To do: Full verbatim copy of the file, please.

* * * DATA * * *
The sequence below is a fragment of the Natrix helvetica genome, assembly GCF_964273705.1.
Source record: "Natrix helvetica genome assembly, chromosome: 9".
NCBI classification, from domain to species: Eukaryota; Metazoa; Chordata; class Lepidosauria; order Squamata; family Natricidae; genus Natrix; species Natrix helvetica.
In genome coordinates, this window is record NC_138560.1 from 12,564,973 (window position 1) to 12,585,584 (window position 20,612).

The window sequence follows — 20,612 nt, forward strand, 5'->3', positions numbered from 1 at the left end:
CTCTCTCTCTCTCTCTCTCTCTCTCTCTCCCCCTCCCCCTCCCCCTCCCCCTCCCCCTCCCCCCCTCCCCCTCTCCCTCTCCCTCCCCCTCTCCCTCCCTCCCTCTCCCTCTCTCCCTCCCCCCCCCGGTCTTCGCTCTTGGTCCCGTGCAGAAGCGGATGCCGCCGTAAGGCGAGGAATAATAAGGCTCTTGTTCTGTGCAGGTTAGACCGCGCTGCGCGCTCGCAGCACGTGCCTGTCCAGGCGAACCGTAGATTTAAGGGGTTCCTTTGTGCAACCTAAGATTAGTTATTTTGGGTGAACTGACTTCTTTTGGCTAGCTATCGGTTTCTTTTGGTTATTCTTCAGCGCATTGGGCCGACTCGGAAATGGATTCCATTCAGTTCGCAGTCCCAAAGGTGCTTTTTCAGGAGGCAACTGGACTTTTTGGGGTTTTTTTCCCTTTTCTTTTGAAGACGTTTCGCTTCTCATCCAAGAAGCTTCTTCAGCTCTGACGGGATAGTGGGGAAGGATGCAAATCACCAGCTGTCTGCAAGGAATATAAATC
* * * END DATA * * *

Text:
The sequence below is a fragment of the Natrix helvetica genome, assembly GCF_964273705.1.
Source record: "Natrix helvetica genome assembly, chromosome: 9".
NCBI classification, from domain to species: Eukaryota; Metazoa; Chordata; class Lepidosauria; order Squamata; family Natricidae; genus Natrix; species Natrix helvetica.
In genome coordinates, this window is record NC_138560.1 from 12,564,973 (window position 1) to 12,585,584 (window position 20,612).

The window sequence follows — 20,612 nt, forward strand, 5'->3', positions numbered from 1 at the left end:
CTCTCTCTCTCTCTCTCTCTCTCTCTCTCCCCCTCCCCCTCCCCCTCCCCCTCCCCCTCCCCCCCTCCCCCTCTCCCTCTCCCTCCCCCTCTCCCTCCCTCCCTCTCCCTCTCTCCCTCCCCCCCCCGGTCTTCGCTCTTGGTCCCGTGCAGAAGCGGATGCCGCCGTAAGGCGAGGAATAATAAGGCTCTTGTTCTGTGCAGGTTAGACCGCGCTGCGCGCTCGCAGCACGTGCCTGTCCAGGCGAACCGTAGATTTAAGGGGTTCCTTTGTGCAACCTAAGATTAGTTATTTTGGGTGAACTGACTTCTTTTGGCTAGCTATCGGTTTCTTTTGGTTATTCTTCAGCGCATTGGGCCGACTCGGAAATGGATTCCATTCAGTTCGCAGTCCCAAAGGTGCTTTTTCAGGAGGCAACTGGACTTTTTGGGGTTTTTTTCCCTTTTCTTTTGAAGACGTTTCGCTTCTCATCCAAGAAGCTTCTTCAGCTCTGACGGGATAGTGGGGAAGGATGCAAATCACCAGCTGTCTGCAAGGAATATAAATC